“Even the worst feeling, with time and familiarity, became tolerable.”
― Caragh O'Brien, Birthmarked.
In the future, in a world baked dry by the harsh sun, there are those who live inside the wall and those, like sixteen-year-old midwife, Gaia Stone, who live outside. Gaia has always believed it is her duty, with her mother, to hand over a small quota of babies to the Enclave. But when Gaia's mother and father are arrested by the very people they so dutifully serve, Gaia is forced to question everything she has been taught to believe. Gaia's choice is now simple: enter the world of the Enclave to rescue her parents, or die trying.
I think that quote at the top, really says it all. It sort of sums up how I feel about this book as a whole. It was hard to get into, even with narration. The world it's set in is so dispiriting and peculiar (seriously, incest is not best). The characters needed more development, which is not to say that this book was short, because it was really too long. Which is odd that I think that, because it's not that long...but, I couldn't help feeling that it was.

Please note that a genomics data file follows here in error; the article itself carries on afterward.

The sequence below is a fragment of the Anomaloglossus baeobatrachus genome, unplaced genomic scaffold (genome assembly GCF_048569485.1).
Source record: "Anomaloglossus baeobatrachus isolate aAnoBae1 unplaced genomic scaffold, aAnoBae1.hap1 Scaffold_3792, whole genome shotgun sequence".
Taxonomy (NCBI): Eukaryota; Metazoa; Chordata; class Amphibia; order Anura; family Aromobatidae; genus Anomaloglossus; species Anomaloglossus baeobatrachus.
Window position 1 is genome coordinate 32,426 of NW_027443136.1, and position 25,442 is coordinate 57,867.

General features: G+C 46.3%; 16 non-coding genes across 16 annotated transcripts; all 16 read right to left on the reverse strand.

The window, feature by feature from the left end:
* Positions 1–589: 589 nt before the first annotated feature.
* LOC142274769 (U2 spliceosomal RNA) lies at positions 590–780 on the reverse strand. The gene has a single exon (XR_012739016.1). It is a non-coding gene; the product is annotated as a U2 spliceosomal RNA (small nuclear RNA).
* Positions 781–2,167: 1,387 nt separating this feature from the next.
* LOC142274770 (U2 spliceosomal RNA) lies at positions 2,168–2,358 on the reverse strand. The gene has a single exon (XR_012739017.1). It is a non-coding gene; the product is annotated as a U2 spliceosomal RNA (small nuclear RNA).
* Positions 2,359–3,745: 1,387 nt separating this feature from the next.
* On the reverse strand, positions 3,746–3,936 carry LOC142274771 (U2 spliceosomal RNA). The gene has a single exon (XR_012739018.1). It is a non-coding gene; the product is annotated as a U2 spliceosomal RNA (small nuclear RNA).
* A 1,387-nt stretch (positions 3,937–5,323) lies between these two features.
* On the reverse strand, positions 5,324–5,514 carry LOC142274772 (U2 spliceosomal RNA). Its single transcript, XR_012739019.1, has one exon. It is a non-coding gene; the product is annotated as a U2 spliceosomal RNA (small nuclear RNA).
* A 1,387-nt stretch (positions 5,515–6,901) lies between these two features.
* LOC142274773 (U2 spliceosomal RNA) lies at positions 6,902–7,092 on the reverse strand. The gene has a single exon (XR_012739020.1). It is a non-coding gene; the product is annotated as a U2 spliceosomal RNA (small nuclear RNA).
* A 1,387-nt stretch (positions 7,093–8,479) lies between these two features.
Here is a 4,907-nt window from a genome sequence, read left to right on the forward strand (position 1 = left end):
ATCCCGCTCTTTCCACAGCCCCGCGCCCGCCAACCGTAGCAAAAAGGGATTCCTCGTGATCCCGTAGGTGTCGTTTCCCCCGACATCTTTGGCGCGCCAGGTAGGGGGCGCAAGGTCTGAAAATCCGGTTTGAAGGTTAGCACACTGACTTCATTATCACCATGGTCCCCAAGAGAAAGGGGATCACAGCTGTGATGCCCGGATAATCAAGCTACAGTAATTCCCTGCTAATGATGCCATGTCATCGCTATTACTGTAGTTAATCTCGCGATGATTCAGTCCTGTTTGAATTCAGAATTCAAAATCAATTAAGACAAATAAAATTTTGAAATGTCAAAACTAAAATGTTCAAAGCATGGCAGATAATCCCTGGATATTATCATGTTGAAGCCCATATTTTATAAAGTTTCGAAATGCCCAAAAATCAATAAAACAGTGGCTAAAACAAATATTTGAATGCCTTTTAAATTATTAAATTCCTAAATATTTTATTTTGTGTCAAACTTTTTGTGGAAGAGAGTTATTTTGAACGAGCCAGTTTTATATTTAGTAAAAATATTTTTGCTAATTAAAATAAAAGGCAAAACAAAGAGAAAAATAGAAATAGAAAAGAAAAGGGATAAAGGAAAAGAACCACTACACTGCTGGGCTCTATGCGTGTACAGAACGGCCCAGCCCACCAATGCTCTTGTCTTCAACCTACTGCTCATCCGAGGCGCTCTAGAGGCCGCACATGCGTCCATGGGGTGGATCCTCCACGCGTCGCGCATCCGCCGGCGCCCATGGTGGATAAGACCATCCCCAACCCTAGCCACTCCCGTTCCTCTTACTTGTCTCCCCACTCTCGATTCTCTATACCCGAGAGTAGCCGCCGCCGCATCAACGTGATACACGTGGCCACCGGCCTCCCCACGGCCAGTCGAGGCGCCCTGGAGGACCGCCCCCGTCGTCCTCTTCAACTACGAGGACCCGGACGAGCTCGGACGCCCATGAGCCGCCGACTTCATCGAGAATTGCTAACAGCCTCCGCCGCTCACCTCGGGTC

The last 1/3 of the book did pick up and we finally got a chance to know someone other than Gaia. But this could be that I built up a tolerance (see quote above). Sadly, I am not sure if I want to continue this series or not.
Narration was performed by Carla Mercer-Meyer. She was OK, not noteworthy, but not horrible, either. She did speak very slowly, which drove me crazy and I could always hear when she took a breath.